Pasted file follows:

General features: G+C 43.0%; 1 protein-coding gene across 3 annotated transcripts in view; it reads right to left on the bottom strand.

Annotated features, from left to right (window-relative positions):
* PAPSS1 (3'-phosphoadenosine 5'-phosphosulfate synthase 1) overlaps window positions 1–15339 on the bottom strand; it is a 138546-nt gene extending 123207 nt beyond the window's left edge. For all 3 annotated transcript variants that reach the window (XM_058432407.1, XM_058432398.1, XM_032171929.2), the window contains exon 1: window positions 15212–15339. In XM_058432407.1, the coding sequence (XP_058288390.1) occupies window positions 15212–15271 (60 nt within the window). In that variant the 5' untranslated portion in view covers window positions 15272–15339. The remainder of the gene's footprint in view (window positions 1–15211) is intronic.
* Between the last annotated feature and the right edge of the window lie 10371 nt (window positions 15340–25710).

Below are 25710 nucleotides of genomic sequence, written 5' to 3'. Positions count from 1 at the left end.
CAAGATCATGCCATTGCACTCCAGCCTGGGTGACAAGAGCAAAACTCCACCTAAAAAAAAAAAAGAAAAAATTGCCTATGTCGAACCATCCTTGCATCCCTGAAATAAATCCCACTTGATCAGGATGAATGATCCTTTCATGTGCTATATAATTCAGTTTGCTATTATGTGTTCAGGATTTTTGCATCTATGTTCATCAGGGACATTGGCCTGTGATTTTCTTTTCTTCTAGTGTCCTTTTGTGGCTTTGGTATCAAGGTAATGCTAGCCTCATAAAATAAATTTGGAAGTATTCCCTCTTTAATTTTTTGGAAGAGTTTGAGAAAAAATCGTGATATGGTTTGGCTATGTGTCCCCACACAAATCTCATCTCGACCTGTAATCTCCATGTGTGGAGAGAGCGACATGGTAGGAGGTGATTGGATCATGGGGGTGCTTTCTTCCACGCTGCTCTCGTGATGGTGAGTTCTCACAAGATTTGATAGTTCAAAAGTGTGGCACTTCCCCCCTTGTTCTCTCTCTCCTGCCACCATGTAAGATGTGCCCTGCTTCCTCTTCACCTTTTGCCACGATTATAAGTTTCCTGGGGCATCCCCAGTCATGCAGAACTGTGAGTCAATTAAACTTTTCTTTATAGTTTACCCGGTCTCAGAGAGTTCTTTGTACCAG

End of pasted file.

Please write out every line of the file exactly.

General features: G+C 43.0%; 1 protein-coding gene across 3 annotated transcripts in view; it reads right to left on the bottom strand.

Annotated features, from left to right (window-relative positions):
* PAPSS1 (3'-phosphoadenosine 5'-phosphosulfate synthase 1) overlaps window positions 1–15339 on the bottom strand; it is a 138546-nt gene extending 123207 nt beyond the window's left edge. For all 3 annotated transcript variants that reach the window (XM_058432407.1, XM_058432398.1, XM_032171929.2), the window contains exon 1: window positions 15212–15339. In XM_058432407.1, the coding sequence (XP_058288390.1) occupies window positions 15212–15271 (60 nt within the window). In that variant the 5' untranslated portion in view covers window positions 15272–15339. The remainder of the gene's footprint in view (window positions 1–15211) is intronic.
* Between the last annotated feature and the right edge of the window lie 10371 nt (window positions 15340–25710).

Below are 25710 nucleotides of genomic sequence, written 5' to 3'. Positions count from 1 at the left end.
CAAGATCATGCCATTGCACTCCAGCCTGGGTGACAAGAGCAAAACTCCACCTAAAAAAAAAAAAGAAAAAATTGCCTATGTCGAACCATCCTTGCATCCCTGAAATAAATCCCACTTGATCAGGATGAATGATCCTTTCATGTGCTATATAATTCAGTTTGCTATTATGTGTTCAGGATTTTTGCATCTATGTTCATCAGGGACATTGGCCTGTGATTTTCTTTTCTTCTAGTGTCCTTTTGTGGCTTTGGTATCAAGGTAATGCTAGCCTCATAAAATAAATTTGGAAGTATTCCCTCTTTAATTTTTTGGAAGAGTTTGAGAAAAAATCGTGATATGGTTTGGCTATGTGTCCCCACACAAATCTCATCTCGACCTGTAATCTCCATGTGTGGAGAGAGCGACATGGTAGGAGGTGATTGGATCATGGGGGTGCTTTCTTCCACGCTGCTCTCGTGATGGTGAGTTCTCACAAGATTTGATAGTTCAAAAGTGTGGCACTTCCCCCCTTGTTCTCTCTCTCCTGCCACCATGTAAGATGTGCCCTGCTTCCTCTTCACCTTTTGCCACGATTATAAGTTTCCTGGGGCATCCCCAGTCATGCAGAACTGTGAGTCAATTAAACTTTTCTTTATAGTTTACCCGGTCTCAGAGAGTTCTTTGTACCAG